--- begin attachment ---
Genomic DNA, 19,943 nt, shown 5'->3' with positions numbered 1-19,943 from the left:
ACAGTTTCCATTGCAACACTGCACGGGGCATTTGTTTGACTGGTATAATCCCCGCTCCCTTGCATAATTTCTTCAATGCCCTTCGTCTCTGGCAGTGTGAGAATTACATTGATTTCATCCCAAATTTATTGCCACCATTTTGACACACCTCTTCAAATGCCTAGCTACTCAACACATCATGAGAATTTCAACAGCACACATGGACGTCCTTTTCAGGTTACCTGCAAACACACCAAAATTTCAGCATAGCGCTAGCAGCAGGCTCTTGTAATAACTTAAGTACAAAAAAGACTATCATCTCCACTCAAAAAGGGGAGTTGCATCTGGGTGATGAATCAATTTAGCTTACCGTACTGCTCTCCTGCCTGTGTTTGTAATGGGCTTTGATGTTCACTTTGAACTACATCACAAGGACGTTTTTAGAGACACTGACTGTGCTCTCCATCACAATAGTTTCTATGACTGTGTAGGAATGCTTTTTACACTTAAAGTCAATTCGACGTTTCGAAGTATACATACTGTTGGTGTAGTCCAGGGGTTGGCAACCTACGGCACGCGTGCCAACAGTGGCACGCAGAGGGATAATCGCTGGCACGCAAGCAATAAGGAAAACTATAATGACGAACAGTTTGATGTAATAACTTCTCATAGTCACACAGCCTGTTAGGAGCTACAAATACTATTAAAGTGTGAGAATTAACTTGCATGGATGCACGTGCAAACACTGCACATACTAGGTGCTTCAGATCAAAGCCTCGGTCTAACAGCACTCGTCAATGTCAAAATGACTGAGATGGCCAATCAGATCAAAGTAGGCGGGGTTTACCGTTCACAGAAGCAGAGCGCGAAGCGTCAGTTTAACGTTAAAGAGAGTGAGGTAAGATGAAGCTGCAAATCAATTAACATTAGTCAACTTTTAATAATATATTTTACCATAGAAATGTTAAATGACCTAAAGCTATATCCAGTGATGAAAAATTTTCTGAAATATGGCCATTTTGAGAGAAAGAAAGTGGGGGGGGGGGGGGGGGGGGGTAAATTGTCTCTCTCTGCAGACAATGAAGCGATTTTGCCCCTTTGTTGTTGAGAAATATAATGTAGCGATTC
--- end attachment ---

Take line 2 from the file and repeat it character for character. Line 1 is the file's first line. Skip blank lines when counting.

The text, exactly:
ACAGTTTCCATTGCAACACTGCACGGGGCATTTGTTTGACTGGTATAATCCCCGCTCCCTTGCATAATTTCTTCAATGCCCTTCGTCTCTGGCAGTGTGAGAATTACATTGATTTCATCCCAAATTTATTGCCACCATTTTGACACACCTCTTCAAATGCCTAGCTACTCAACACATCATGAGAATTTCAACAGCACACATGGACGTCCTTTTCAGGTTACCTGCAAACACACCAAAATTTCAGCATAGCGCTAGCAGCAGGCTCTTGTAATAACTTAAGTACAAAAAAGACTATCATCTCCACTCAAAAAGGGGAGTTGCATCTGGGTGATGAATCAATTTAGCTTACCGTACTGCTCTCCTGCCTGTGTTTGTAATGGGCTTTGATGTTCACTTTGAACTACATCACAAGGACGTTTTTAGAGACACTGACTGTGCTCTCCATCACAATAGTTTCTATGACTGTGTAGGAATGCTTTTTACACTTAAAGTCAATTCGACGTTTCGAAGTATACATACTGTTGGTGTAGTCCAGGGGTTGGCAACCTACGGCACGCGTGCCAACAGTGGCACGCAGAGGGATAATCGCTGGCACGCAAGCAATAAGGAAAACTATAATGACGAACAGTTTGATGTAATAACTTCTCATAGTCACACAGCCTGTTAGGAGCTACAAATACTATTAAAGTGTGAGAATTAACTTGCATGGATGCACGTGCAAACACTGCACATACTAGGTGCTTCAGATCAAAGCCTCGGTCTAACAGCACTCGTCAATGTCAAAATGACTGAGATGGCCAATCAGATCAAAGTAGGCGGGGTTTACCGTTCACAGAAGCAGAGCGCGAAGCGTCAGTTTAACGTTAAAGAGAGTGAGGTAAGATGAAGCTGCAAATCAATTAACATTAGTCAACTTTTAATAATATATTTTACCATAGAAATGTTAAATGACCTAAAGCTATATCCAGTGATGAAAAATTTTCTGAAATATGGCCATTTTGAGAGAAAGAAAGTGGGGGGGGGGGGGGGGGGGGGTAAATTGTCTCTCTCTGCAGACAATGAAGCGATTTTGCCCCTTTGTTGTTGAGAAATATAATGTAGCGATTC